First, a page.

Originalists disagree about other important questions as well.  In particular, there is no consensus among originalists about the normative justifications for fidelity to the original meaning.  Some originalists belive that originalism is normatively justified by popular sovereignty theory: we should adhere to the original meaning because it was ratified by "We the People."  Other originalists, like Randy Barnett, argue that the legitimacy of the Constitution is a function of the justice of its content.  And yet other originalists have argued that adherence to original meaning is justified by the rule of law values of predictability, certainty, and stability.  These disagreements about normative foundations may lead to further disagreements about the extent to which "original meaning" should trump other considerations.  For example, should constitutional actors always adhere to original meaning when it conflicts with historical practice or judicial precedent?

More than Equality, Less Than Federalizing the Common Law: A Response to Christopher Green
Kurt Lash

[Editors' note: for this guest post we welcome Professor Kurt Lash (Illinois ) with a response to recent posts by Chris Green].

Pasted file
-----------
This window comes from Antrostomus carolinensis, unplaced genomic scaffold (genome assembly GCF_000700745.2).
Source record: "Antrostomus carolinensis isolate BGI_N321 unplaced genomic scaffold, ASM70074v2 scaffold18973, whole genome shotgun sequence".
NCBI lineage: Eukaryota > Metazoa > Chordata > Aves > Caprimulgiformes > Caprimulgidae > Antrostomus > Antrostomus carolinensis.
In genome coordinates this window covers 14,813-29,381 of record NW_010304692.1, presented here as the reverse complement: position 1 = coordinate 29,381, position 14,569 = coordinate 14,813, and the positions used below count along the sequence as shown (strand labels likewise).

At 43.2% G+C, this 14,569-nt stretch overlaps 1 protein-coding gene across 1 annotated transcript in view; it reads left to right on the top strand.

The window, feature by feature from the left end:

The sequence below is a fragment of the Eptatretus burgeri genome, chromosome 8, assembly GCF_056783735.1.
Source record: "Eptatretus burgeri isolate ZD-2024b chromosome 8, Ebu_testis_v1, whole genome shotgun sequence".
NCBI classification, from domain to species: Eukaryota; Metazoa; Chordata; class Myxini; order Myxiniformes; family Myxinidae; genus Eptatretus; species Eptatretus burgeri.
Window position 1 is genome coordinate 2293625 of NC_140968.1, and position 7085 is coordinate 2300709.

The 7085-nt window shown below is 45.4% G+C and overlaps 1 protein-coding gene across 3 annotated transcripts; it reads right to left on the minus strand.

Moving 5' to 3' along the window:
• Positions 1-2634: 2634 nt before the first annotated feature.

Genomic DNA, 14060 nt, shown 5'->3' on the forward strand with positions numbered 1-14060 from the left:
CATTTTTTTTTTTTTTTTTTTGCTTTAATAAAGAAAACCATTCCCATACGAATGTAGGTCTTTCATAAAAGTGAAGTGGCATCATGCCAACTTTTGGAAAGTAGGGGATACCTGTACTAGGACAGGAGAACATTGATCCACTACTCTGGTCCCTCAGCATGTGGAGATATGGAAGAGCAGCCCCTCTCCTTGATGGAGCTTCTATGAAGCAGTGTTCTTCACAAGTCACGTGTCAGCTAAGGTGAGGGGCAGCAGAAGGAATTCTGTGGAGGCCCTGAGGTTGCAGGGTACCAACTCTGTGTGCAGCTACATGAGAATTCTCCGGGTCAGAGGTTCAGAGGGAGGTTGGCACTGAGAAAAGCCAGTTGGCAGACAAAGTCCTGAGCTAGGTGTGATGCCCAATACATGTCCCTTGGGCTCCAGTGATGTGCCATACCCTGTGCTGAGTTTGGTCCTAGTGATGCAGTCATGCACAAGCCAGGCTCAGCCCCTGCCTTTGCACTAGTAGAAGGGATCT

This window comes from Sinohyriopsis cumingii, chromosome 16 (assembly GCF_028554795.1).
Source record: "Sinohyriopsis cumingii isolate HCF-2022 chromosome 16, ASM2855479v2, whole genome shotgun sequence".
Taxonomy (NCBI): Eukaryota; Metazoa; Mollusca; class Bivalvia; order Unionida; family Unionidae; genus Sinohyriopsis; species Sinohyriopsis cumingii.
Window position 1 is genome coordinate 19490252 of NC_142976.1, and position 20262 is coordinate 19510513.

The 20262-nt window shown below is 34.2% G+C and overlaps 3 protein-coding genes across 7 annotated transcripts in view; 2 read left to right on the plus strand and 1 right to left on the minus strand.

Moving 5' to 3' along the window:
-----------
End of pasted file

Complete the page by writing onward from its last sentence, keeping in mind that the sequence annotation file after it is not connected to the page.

My thanks to Michael Ramsey for inviting me to post this brief response to Christopher Green’s recent six-part (!) series of posts on my new book, The Fourteenth Amendment and the Privileges and Immunities of American Citizenship (Cambridge University Press 2014).  I’ve enjoyed the responses to the book I’ve received at talks around the country this year, and I invite those who can to attend the forthcoming February program sponsored by the Stanford Law School Constitutional Law Center.

I am very pleased that both Prof. Green and the Originalism Blog believe that my book warrants such a serious and extended investigation. Despite the critical nature of Green’s comments, I actually found them quite encouraging.  Green defeats an argument I do not make, and his evidence powerfully supports one of my book’s central ideas.